Federal Drug Administration Orders Hyland's Baby Teething Tablets Recall, Suspects Toxic Risks

By Claire Parker, Parent Herald April 18, 11:15 pm

The Federal Drug Administration (FDA) ordered the recall of Hyland's Baby Teething Tablets due to a possible toxic risk. Authorities found that the products contained inconsistent amounts of belladonna.

The Standard Homeopathic Company administered the test to verify that Hyland's Baby Teething Tablets had such substance. Health officials said the inconsistent amounts of belladonna posed a serious health hazard to the babies who used it, ABC 6 reported.

Even though there were inconsistent amounts of belladonna in Hyland's Baby Teething Tablets, Standard Homeopathic Company said that there is no known safe dose of the substance in children as there are many factors to consider. Hyland's stopped the production and shipment of their product since October but health officials said they may still be in stock in stores or in the cabinets of consumers.

J.P. Borneman, Ph.D., who is the chairman and CEO of Standard Homeopathic Company, said they initiated the recall even after the production stopped last year. Borneman stressed they are committed to maintain and earn the trust of consumers.

The FDA advised people who have Hyland's Baby Teething Tablets to remove the product from their shelves. They further said that consumers should call their physicians or health care providers to see if their kids who have used the tablets have had issues.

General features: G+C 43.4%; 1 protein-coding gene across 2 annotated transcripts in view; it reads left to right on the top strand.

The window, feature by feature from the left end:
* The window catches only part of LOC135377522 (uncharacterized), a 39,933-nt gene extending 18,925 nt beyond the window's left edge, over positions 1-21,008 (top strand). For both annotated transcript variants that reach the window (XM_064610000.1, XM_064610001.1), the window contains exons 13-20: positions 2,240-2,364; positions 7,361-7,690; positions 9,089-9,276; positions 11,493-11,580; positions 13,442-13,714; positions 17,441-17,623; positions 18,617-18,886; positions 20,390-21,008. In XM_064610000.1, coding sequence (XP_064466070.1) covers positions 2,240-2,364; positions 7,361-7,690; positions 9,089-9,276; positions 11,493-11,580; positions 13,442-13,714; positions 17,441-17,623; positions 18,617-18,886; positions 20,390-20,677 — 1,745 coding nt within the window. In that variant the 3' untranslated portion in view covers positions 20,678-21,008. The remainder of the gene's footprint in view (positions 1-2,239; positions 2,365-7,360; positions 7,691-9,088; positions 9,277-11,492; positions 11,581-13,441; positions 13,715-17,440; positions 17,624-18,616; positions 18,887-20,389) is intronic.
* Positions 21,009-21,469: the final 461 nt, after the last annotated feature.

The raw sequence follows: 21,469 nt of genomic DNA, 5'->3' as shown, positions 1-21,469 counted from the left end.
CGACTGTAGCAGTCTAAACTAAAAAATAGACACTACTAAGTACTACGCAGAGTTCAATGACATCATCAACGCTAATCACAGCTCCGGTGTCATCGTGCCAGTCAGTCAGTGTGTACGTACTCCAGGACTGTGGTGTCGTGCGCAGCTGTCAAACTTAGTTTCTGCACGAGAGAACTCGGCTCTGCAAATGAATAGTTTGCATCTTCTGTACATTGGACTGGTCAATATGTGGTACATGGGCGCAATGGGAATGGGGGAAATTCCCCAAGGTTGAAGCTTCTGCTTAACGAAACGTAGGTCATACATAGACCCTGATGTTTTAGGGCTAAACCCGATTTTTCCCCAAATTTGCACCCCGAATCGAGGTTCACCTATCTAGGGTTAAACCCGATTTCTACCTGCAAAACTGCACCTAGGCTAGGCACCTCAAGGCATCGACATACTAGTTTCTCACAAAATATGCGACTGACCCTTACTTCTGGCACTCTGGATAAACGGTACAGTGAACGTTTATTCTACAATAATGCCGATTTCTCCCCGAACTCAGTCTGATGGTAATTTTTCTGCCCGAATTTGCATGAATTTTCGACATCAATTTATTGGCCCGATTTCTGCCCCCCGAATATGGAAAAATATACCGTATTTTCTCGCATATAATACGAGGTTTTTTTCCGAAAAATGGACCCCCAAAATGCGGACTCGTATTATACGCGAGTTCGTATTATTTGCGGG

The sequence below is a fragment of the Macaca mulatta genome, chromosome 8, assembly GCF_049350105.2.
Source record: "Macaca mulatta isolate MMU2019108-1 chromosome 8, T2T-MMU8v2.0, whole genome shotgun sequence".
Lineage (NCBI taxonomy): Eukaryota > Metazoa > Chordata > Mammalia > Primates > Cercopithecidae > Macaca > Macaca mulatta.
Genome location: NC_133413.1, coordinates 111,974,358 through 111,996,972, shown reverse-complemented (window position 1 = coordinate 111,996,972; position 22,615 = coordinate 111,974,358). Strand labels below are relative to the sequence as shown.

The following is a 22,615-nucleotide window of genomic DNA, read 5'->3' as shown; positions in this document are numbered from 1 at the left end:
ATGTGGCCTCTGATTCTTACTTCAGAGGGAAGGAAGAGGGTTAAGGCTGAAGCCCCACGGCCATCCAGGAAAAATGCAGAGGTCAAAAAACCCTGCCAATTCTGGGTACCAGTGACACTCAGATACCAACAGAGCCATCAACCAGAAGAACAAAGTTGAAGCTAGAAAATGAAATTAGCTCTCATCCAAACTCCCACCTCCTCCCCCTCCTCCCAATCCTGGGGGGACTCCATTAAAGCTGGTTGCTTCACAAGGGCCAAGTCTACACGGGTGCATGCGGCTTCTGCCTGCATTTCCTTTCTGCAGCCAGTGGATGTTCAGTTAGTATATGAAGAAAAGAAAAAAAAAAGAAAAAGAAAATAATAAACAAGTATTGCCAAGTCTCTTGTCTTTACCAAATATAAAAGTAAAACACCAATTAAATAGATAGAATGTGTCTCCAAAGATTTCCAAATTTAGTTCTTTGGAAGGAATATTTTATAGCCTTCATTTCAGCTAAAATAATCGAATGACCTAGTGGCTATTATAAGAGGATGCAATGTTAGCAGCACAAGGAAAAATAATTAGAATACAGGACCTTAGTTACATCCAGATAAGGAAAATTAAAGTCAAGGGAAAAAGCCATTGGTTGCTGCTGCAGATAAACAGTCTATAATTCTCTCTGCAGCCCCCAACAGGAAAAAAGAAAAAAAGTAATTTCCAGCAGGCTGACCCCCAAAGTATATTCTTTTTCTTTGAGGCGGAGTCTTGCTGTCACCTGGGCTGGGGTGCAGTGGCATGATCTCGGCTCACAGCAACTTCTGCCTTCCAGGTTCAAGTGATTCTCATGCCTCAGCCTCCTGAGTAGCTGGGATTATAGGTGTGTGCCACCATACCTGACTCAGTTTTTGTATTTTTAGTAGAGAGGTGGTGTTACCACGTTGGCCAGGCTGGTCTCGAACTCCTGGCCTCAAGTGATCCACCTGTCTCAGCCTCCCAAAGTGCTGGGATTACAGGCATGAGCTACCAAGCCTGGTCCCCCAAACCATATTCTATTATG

According to Hyland's website, these teething tablets are used to provide temporary relief of teething symptoms in small kids. The company says their teething tablets rocked the charts by being the number one infant oral pain reliever in the United States.

Meanwhile, babies start teething at the age of four to seven-months-old, sometimes later, Baby Center shares. Teeth can come out one at a time while sometimes it can erupt all at once. The symptoms to watch out for when a baby starts teething are irritability, drooling, swollen or sensitive gums, gnawing or chewing behavior, or refusing to eat.

To help babies feel more comfortable during teething, parents or guardians should give them something to chew on and rub a clean finger gently over the sore gums of the child. Cold foods will also help, as well as hard and unsweetened foods.

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